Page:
There is no denying that social media has grown in recent years, not only in popularity but also in power. We’re all networking at unprecedented levels through platforms like Twitter, Vine, LinkedIn and more. As social media has grown, so too have social media problems. Even the most tech-savvy business can find itself mired in social media problems and the networking nightmares they can create.
Keeping Your Network Safe
Online privacy continues to be one of the thornier social media problems. Workers whose attention wanders to the internet aren’t always as cautious as they should be, which could result in accidental downloads of malware, spyware and all manner of viruses. At best, this costs you time and money; at worst, the private information of your business or your customers can be stolen and used maliciously. As the owner of the desk where the buck stops, the burden falls to you to make amends.
Slacking off at work is nothing new, but in the digital age it appears sometimes to be at epidemic levels. Not a quarter passes without CEO-level management and HR posting statistics on lost productivity due to internet abuse on the clock. The hardest part of any company’s social media management is enforcement. Workers are simply less apt to pay heed to directives to refrain from abusing online access when their immediate supervisors carry high-end laptops and handheld devices loaded with the latest gaming apps.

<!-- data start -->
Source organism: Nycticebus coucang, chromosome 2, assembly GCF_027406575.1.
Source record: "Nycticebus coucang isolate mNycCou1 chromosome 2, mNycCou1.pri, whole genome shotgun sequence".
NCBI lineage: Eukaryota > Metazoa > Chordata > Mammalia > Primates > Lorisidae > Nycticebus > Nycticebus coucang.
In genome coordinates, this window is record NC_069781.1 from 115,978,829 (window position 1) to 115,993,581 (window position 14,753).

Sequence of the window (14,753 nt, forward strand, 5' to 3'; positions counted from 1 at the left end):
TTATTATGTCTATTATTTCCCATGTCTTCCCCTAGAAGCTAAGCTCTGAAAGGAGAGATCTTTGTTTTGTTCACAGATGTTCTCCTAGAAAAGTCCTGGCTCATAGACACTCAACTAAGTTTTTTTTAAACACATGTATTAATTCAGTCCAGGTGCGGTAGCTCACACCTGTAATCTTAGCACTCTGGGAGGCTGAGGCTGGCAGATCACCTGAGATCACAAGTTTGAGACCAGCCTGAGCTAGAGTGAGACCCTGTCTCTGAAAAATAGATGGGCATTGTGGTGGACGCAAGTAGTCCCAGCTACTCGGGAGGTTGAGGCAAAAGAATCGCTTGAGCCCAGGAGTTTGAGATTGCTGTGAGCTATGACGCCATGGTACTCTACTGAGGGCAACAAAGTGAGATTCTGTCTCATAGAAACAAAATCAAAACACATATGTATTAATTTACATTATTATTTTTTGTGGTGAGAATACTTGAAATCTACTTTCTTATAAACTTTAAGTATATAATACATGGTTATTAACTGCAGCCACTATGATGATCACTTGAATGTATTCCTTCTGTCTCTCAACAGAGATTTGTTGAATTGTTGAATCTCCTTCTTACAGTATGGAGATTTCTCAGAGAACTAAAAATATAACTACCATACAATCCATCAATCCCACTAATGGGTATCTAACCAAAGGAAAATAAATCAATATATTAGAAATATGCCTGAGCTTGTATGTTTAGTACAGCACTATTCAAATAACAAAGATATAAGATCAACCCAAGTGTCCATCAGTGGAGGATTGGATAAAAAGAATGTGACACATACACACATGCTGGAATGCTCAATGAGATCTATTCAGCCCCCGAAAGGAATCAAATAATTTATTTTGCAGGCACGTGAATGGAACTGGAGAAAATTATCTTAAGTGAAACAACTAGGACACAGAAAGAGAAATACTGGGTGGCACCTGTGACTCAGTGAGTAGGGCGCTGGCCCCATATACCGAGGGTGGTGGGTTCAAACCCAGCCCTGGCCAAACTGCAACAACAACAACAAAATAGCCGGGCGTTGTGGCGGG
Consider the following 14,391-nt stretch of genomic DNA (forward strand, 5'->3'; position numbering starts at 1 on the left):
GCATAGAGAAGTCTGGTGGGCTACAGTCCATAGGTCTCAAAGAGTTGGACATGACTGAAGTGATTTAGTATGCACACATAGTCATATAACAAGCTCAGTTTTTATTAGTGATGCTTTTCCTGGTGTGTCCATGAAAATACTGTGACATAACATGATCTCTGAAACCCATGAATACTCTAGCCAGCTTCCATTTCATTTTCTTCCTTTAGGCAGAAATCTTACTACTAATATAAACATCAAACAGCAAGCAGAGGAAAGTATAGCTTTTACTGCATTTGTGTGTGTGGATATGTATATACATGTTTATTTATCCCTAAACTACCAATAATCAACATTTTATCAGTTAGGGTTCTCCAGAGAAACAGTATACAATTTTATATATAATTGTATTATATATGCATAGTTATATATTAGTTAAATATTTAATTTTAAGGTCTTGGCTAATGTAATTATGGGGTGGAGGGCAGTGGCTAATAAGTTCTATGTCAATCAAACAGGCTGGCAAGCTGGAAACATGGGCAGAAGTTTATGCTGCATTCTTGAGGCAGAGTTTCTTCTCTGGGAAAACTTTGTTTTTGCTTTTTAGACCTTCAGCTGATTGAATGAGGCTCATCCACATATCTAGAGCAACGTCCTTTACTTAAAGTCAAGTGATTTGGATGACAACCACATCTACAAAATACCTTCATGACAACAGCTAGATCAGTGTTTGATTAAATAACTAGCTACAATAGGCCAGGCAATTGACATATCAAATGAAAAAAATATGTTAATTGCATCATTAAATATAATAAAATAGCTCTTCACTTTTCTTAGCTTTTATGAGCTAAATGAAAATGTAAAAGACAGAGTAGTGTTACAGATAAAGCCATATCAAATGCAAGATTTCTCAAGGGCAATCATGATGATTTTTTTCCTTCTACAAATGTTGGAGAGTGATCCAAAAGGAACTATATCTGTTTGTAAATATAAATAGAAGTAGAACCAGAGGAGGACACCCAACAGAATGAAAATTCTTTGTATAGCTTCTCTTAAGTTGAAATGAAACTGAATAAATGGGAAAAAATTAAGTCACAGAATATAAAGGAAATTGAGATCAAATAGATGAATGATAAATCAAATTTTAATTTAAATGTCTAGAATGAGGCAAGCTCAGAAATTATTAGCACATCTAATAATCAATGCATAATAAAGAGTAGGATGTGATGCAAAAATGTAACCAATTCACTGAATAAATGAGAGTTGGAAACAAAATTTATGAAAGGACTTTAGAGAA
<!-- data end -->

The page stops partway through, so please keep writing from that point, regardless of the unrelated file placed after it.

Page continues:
Forgetting the Basics
Additionally, networking at the local level can be quite challenging. Salespeople who become dependent on social media may lose the interpersonal skills that are still so important to networking. Bottom line: if your customers are resistant to interacting with your business through social media, you can’t force, bribe or trick them into doing so. It has been tried and the blowback can be stunning. Yet companies need to be alert to every networking opportunity; customers expect instant, all-hours access and social media proves ideal for this purpose. Satisfaction – as always – is your first priority. Just keep in mind that, even in the modern age, networking can sometimes depend on your willingness to pound the pavement.
Micromanaging the Internet
No corporation today is immune to the far-reaching effects of negative online press. Entire websites aggregate and archive negative exchanges between customers and companies. Attempts by organizations to “sanitize” their online presence are not kindly taken to. If your business garners bad reviews, own up to them and improve – it’s that simple. Negative commentary posted on social media is another problem entirely when generated by employees. There are several ways employers can react, and those options are as varied as the circumstances under which the statements arise. It would seem the classiest option for all concerned is for the employee to exhaust all official channels to have their problem addressed, and then find a way to let it go. On the other side, an employer at least appears more magnanimous by offering another chance for private redress. Taking the high road leaves fewer obstacles in the road of later networking.
Enforce Your Social Media Policy. You do Have a Social Media Policy, Right?
Successful companies must devise and implement cogent, realistic policies regarding social media, not just in terms of networking with potential clients and consumers but also capitalization on the opportunities these media provide. Many do, but an alarmingly high percentage of businesses large and small still don’t even have a legitimate online presence. That’s just not appropriate at a point in time when online networking is so crucial.